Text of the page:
Lois Mahalia | Credit: Courtesy

It’s more than fair to say that the prized Santa Barbara-based singer Lois Mahalia is no stranger in this town, and that’s a lucky thing for fans of her impressive and innately soulful musical voice. Just in recent months, Mahalia has shown up on such local stages as SOhO, with Luis Munoz and elsewhere, at the Alcazar, and in the hip, humble setting of Roy with collaborator Zach Madden — also behind their band State Flower.

Her musical resume has also included high profile background singer gigs, with Joe Walsh, Kenny Loggins, and the late Joe Sample. She has found a place in the field so eloquently documented in the documentary 20 Feet from Stardom, and it may be time to move up about 20 feet.

It’s time for a bright spotlight in Mahalia’s general direction. In a critical moment in her evolving musical life as a leader, Mahalia has just released what is, by far, her finest recording to date, the album Chasing the Sun. As suggested on the album’s first single, “Buttercup,” something bold and old/new school this way has come. With this album, Mahalia has created a polished but emotionally nuanced song set of R&B/pop originals, ranging from the opening statement of “Sacred Ground” to the moving balladry of “Gravity and Love” and “I Can Breathe,” the sweet eco-coo of “Little Blue Marble,” and the driving funk-rocking of the closer “Lightning Bolt,” on which Mahalia cuts loose with her natural flow of steamy soul riffs we know are always beneath the controlled surface of her vocal presence.

Mahalia’s official album release party lands at SOhO on Saturday, August 19, a show well worth catching.

She’s in good creative company here: the dynamic production values were channeled into being by longtime Santa Barbara studio master Thom Flowers, who served as producer, engineer, guitarist and more. Flowers was the funnel through which Mahalia did sessions in Los Angeles’s legendary Sunset Sound, with such luminaries as drummer Steve Ferrone and former Journey-man lead singer Steve Perry as her own “20 feet from stardom” harmony singer. (Flowers worked with Perry on his 2018 comeback album Traces).

Locally, Mahalia worked with Madden, Toad the Wet Sprocket’s Dean Dinning, well-established session guitarist Tariqh Akoni, and others, in such 805 studios as Beagle and Goodland Sound.

To catch a different musical angle on Mahalia — who was named after queenly gospel singer Mahalia Jackson — make a Sunday morning trek to Hope Church (held at La Cumbre Jr. High School), where the singer can be found tapping into her gospel/spiritual music side when she’s in town — she returned from one of her periodic jaunts to perform in Italy this summer. In effect, at Hope, Mahalia and band (including her gifted brother William Fiedtkou on keyboards) cook up a mini-concert with a fine sound system, as they did last Sunday, leading the congregation and luring our attentions with stirring contemporary gospel songs, with the singer stretching out in the margins.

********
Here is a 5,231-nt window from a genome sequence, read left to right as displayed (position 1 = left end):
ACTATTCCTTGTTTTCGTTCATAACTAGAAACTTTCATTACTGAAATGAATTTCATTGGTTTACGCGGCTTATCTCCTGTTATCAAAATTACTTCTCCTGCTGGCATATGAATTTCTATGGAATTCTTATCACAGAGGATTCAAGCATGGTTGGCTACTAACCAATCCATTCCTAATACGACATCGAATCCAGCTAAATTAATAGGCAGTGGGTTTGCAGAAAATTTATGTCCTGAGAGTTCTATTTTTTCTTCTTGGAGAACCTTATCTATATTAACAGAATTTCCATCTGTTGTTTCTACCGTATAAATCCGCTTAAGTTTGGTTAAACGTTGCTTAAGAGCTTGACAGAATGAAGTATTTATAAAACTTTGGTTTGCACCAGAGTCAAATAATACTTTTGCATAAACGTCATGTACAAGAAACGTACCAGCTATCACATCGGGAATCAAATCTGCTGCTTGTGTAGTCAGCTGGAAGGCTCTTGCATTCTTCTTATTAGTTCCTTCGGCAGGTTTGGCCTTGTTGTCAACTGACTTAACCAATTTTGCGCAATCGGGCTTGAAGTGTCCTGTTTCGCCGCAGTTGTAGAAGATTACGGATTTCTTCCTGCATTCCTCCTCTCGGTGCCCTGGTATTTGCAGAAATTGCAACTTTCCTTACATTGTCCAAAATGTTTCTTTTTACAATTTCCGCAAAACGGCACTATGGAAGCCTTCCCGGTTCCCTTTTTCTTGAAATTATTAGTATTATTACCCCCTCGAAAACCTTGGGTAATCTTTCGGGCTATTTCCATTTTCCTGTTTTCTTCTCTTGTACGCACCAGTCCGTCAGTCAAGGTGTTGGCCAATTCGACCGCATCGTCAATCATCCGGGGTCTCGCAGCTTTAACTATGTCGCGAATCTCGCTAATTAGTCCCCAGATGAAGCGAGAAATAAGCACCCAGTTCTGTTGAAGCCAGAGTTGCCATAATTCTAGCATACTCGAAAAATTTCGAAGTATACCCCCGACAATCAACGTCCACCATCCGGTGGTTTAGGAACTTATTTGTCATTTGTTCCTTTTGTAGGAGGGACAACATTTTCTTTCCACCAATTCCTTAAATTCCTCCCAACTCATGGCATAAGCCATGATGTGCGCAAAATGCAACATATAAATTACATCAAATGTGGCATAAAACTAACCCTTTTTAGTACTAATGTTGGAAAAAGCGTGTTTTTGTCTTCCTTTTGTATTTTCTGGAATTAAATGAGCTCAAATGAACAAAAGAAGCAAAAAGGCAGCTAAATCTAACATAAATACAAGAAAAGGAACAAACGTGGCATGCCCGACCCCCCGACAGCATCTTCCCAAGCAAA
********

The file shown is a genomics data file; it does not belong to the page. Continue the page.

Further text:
As inspiring musical events go, the Sunday morning session is one of the best-kept musical “secrets” in town. After Saturday night’s album release soiree, catch the Sunday morning component at Hope Church. In the classic tradition of R&B musicians straddling the spiritual/secular line, Mahalia pays respects to the gospel truth of the roots of pop music as we know it.

To the Great Basement in the Sky

A musical king has died, long live the king Robbie Robertson. And he will live on, through the agency of his songbook for the great American The Band (make that great band from “the Americas,” being largely comprised of Canadians). J.R. Robertson’s superlative body of songs and the general vibe he co-created with The Band, and its magical chemistry with the triple-promise of singers Levon Helm, Rick Danko, and Richard Manuel, is unparalleled in pop/rock/borrowed roots music annals, from the masterpiece Music from Big Pink forward. I just want to know where, in the current celebration of the Band’s greatest hits, is the love for the countless “deep cut” gems, including one of my favorites, “Jawbone?”

Songwriting mastery aside, Robertson remains underrated as a masterful guitar stylist, he of honest, yearning and blissfully rough-hewn solos and fills. Check out, for instance, his masterpiece solos in “It Makes No Difference,” “Life is Carnival,” or “Jemimah Surrender,” to cite a few sizzlers.

Artistically, Robertson somewhat lost his way after The Band adventure had its last waltz, and he literally went Hollywood, cooking up music for Scorsese (including one in the can, for the forthcoming Killers of the Flower Moon), and creating occasional and somewhat interesting solo albums. From a professional standpoint, he found his way, but the enduring legacy of music from The Band was something mystical and unrivaled, an impossible act to follow. Final thought, for now: check out “Jawbone,” which also features one of those mangled beauties of a guitar solo.


Speaking of music with some link — however cheeky — to churchiness and Sundays, Father John Misty (a.k.a. the smart and ironically charismatic-machine Josh Tillman), a part-time local these days, outdid himself at the Santa Barbara Bowl on Sunday. Check out Leslie Dinaberg’s review here.

This week’s Bowl roster features Young the Giant, on its promotional tour for the new album American Bollywood, on Friday, August 18. It’s a busy weekend over at the Lobero, between Saturday’s return of swampy-blues hero Tab Benoit and a special David Crosby tribute night, “Stand Up and Be Counted,” on Sunday, featuring Crosby’s last band and guests Shawn Colvin, Colin Hay and Richard Page. For your country music fix, head over the hill to the Chumash Casino, where Chris Young does his particular twang thing on Saturday.


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